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Do Services Like Tungle Make Scheduling Meetings Socially Awkward?

Lately, I’ve noticed more folks I know starting to use services such as Tungle and TimeBridge to set up meetings. For those of you who haven’t used the services, the value proposition is pretty simple. You can make a version of your calendar viewable to others in free / busy mode and allow them to determine when and how to meet. It’s a pretty easy way to allow people to actually figure out when youre available to meet and should save some time on the back-and-forth over email that often happens when you’re trying to nail down a time for a meeting.

I have lots of problems with scheduling myself. Things have been much better since I got a virtual assistant and had her manage my calendar using a set of rules I’ve come up with that help keep me sane. But for some reason, I’ve had some experiences with Tungle-like services that just feel socially awkward – it’s not really the service’s fault but rather the way in which it’s been presented to me that make me feel, well, weird.

I’ve had a few instances where I was trying to schedule with people and they just pointed me immediately to their Tungle calendars. I could see free / busy and other info, but I didn’t have any context as to the times that would work best, preferred location, or any of the other things you would normally get from dealing with a human assistant or an email back and forth. The net result was (for me) that it didn’t save any time – it took awhile for the person to give me more guidance on their availability and the location of their other meetings. In the end, the “just look at my Tungle and pick a time” approach didn’t save any time.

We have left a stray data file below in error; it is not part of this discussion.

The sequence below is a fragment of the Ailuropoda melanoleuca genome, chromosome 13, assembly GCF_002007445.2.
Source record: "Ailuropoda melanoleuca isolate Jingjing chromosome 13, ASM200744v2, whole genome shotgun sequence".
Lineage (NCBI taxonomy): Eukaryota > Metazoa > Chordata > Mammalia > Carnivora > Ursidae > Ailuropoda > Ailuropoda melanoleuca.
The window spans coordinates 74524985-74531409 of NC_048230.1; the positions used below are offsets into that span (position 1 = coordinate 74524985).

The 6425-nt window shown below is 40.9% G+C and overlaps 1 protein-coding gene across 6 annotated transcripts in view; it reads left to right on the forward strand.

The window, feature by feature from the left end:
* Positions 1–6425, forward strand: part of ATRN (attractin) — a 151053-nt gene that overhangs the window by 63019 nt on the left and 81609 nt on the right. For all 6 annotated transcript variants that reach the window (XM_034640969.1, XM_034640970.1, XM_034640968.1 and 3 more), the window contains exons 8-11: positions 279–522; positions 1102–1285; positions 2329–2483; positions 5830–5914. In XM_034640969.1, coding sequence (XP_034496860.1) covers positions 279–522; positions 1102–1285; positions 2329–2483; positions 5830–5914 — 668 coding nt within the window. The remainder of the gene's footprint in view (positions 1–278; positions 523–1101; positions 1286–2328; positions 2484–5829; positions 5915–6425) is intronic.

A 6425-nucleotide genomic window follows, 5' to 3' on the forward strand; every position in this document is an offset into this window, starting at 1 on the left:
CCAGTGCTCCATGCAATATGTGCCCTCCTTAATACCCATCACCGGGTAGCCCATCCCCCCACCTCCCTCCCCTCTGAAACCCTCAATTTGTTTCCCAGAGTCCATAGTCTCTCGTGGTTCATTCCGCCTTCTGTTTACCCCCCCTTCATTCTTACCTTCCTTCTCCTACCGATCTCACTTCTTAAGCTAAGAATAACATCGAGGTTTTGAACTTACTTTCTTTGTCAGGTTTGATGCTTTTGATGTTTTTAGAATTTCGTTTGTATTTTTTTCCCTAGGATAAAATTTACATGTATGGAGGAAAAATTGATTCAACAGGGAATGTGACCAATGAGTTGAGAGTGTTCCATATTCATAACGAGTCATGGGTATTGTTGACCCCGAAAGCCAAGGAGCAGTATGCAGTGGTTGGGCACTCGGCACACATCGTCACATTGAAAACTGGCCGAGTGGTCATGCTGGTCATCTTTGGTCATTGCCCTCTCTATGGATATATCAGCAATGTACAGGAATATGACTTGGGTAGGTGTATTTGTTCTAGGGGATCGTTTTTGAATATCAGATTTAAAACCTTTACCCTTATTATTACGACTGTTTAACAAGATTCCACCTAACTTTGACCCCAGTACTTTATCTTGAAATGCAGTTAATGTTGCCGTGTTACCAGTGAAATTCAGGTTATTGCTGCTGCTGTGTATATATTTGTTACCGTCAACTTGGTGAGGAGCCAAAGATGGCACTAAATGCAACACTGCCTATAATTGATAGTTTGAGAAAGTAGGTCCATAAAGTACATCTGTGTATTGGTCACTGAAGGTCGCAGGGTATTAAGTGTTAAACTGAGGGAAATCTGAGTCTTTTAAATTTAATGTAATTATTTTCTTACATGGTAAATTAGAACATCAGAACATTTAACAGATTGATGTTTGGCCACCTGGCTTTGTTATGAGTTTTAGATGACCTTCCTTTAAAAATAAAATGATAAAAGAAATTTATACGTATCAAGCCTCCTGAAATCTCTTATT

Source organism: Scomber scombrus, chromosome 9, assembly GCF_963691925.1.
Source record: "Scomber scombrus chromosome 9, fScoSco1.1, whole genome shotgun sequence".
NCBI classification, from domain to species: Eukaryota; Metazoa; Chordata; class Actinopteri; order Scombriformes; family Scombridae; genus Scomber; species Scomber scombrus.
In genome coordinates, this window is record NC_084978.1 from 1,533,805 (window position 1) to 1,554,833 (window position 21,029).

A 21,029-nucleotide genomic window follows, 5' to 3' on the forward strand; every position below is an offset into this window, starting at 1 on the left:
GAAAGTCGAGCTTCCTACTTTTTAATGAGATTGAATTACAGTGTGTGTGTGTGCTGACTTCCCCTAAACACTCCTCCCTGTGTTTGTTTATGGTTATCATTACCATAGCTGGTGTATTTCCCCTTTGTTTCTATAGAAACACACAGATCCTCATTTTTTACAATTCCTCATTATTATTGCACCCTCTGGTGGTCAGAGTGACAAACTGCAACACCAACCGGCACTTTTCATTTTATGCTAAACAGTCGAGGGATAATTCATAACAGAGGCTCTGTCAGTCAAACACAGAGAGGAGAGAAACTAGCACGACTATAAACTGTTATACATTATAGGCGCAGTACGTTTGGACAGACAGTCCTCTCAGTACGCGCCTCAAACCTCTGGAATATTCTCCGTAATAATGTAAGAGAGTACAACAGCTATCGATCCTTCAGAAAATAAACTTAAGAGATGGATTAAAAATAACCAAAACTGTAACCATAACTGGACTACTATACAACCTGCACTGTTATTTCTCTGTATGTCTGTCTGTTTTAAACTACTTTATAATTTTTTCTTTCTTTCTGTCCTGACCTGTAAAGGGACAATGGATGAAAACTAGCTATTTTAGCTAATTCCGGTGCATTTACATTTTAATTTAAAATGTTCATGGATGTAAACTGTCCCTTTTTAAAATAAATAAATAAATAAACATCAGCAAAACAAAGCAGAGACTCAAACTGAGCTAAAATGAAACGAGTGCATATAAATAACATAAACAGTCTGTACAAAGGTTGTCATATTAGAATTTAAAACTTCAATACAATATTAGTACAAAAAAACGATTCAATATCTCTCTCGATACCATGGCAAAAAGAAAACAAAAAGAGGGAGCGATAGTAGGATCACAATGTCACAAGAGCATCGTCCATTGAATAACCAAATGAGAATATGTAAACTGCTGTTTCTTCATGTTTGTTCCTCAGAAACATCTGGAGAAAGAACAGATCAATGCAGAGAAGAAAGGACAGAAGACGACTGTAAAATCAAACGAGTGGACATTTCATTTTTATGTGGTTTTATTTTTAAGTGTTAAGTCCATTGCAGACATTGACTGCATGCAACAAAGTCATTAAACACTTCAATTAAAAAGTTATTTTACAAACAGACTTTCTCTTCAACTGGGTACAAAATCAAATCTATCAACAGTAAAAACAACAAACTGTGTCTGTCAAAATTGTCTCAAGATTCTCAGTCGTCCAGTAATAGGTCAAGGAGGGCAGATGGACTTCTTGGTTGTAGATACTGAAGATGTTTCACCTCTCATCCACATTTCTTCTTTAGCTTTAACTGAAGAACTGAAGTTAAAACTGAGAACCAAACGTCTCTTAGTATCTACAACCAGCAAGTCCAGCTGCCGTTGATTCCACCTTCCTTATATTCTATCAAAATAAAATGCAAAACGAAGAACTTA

The other thing that I find kind of socially awkward (and maybe it’s just me) is that there’s something that still feels weird for me to have someone just point me to their calendar and tell me to pick a time. I’m accustomed to being referred to someone’s assistant who can let me know when / where the person can meet. That’s a workflow that feels comfortable. But without any guidance about when and where the person would like to meet, being told to just “look for a time on Tungle” can sort of feel like a brush off.